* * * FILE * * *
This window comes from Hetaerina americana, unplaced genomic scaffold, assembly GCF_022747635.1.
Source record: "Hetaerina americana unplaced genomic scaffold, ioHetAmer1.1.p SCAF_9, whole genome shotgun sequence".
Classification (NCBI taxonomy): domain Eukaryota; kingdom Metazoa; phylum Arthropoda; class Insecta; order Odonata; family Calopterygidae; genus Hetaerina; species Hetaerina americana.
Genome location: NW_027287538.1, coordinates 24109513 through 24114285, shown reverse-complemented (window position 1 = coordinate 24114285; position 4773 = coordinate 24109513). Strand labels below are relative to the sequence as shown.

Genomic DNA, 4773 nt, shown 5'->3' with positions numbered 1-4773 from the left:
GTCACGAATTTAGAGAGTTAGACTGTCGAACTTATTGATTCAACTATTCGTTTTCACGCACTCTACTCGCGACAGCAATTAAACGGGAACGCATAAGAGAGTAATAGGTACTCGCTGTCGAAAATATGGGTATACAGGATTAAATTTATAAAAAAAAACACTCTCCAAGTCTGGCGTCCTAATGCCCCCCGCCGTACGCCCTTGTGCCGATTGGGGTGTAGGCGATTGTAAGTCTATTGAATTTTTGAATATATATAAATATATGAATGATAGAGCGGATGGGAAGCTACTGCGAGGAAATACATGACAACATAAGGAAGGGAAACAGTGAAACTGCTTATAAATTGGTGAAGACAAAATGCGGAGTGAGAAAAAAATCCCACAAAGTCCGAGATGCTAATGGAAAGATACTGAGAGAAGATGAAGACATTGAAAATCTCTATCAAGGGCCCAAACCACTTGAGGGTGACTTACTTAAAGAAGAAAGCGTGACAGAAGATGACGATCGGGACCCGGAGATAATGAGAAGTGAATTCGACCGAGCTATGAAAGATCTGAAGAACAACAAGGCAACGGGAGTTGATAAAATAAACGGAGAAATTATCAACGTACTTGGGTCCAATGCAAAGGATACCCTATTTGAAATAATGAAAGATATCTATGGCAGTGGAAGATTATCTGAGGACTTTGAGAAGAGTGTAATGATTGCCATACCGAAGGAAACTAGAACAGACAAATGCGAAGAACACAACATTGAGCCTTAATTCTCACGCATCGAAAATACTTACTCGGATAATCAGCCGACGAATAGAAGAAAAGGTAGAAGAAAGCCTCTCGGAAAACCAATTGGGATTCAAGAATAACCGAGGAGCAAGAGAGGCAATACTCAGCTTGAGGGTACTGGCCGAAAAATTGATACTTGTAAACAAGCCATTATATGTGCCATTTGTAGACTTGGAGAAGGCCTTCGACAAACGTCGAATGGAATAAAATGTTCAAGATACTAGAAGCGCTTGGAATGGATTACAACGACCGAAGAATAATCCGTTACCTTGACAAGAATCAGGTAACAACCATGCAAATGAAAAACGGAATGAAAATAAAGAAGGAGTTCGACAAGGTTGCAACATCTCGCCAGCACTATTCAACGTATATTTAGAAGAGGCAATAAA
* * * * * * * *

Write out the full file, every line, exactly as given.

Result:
This window comes from Hetaerina americana, unplaced genomic scaffold, assembly GCF_022747635.1.
Source record: "Hetaerina americana unplaced genomic scaffold, ioHetAmer1.1.p SCAF_9, whole genome shotgun sequence".
Classification (NCBI taxonomy): domain Eukaryota; kingdom Metazoa; phylum Arthropoda; class Insecta; order Odonata; family Calopterygidae; genus Hetaerina; species Hetaerina americana.
Genome location: NW_027287538.1, coordinates 24109513 through 24114285, shown reverse-complemented (window position 1 = coordinate 24114285; position 4773 = coordinate 24109513). Strand labels below are relative to the sequence as shown.

Genomic DNA, 4773 nt, shown 5'->3' with positions numbered 1-4773 from the left:
GTCACGAATTTAGAGAGTTAGACTGTCGAACTTATTGATTCAACTATTCGTTTTCACGCACTCTACTCGCGACAGCAATTAAACGGGAACGCATAAGAGAGTAATAGGTACTCGCTGTCGAAAATATGGGTATACAGGATTAAATTTATAAAAAAAAACACTCTCCAAGTCTGGCGTCCTAATGCCCCCCGCCGTACGCCCTTGTGCCGATTGGGGTGTAGGCGATTGTAAGTCTATTGAATTTTTGAATATATATAAATATATGAATGATAGAGCGGATGGGAAGCTACTGCGAGGAAATACATGACAACATAAGGAAGGGAAACAGTGAAACTGCTTATAAATTGGTGAAGACAAAATGCGGAGTGAGAAAAAAATCCCACAAAGTCCGAGATGCTAATGGAAAGATACTGAGAGAAGATGAAGACATTGAAAATCTCTATCAAGGGCCCAAACCACTTGAGGGTGACTTACTTAAAGAAGAAAGCGTGACAGAAGATGACGATCGGGACCCGGAGATAATGAGAAGTGAATTCGACCGAGCTATGAAAGATCTGAAGAACAACAAGGCAACGGGAGTTGATAAAATAAACGGAGAAATTATCAACGTACTTGGGTCCAATGCAAAGGATACCCTATTTGAAATAATGAAAGATATCTATGGCAGTGGAAGATTATCTGAGGACTTTGAGAAGAGTGTAATGATTGCCATACCGAAGGAAACTAGAACAGACAAATGCGAAGAACACAACATTGAGCCTTAATTCTCACGCATCGAAAATACTTACTCGGATAATCAGCCGACGAATAGAAGAAAAGGTAGAAGAAAGCCTCTCGGAAAACCAATTGGGATTCAAGAATAACCGAGGAGCAAGAGAGGCAATACTCAGCTTGAGGGTACTGGCCGAAAAATTGATACTTGTAAACAAGCCATTATATGTGCCATTTGTAGACTTGGAGAAGGCCTTCGACAAACGTCGAATGGAATAAAATGTTCAAGATACTAGAAGCGCTTGGAATGGATTACAACGACCGAAGAATAATCCGTTACCTTGACAAGAATCAGGTAACAACCATGCAAATGAAAAACGGAATGAAAATAAAGAAGGAGTTCGACAAGGTTGCAACATCTCGCCAGCACTATTCAACGTATATTTAGAAGAGGCAATAAA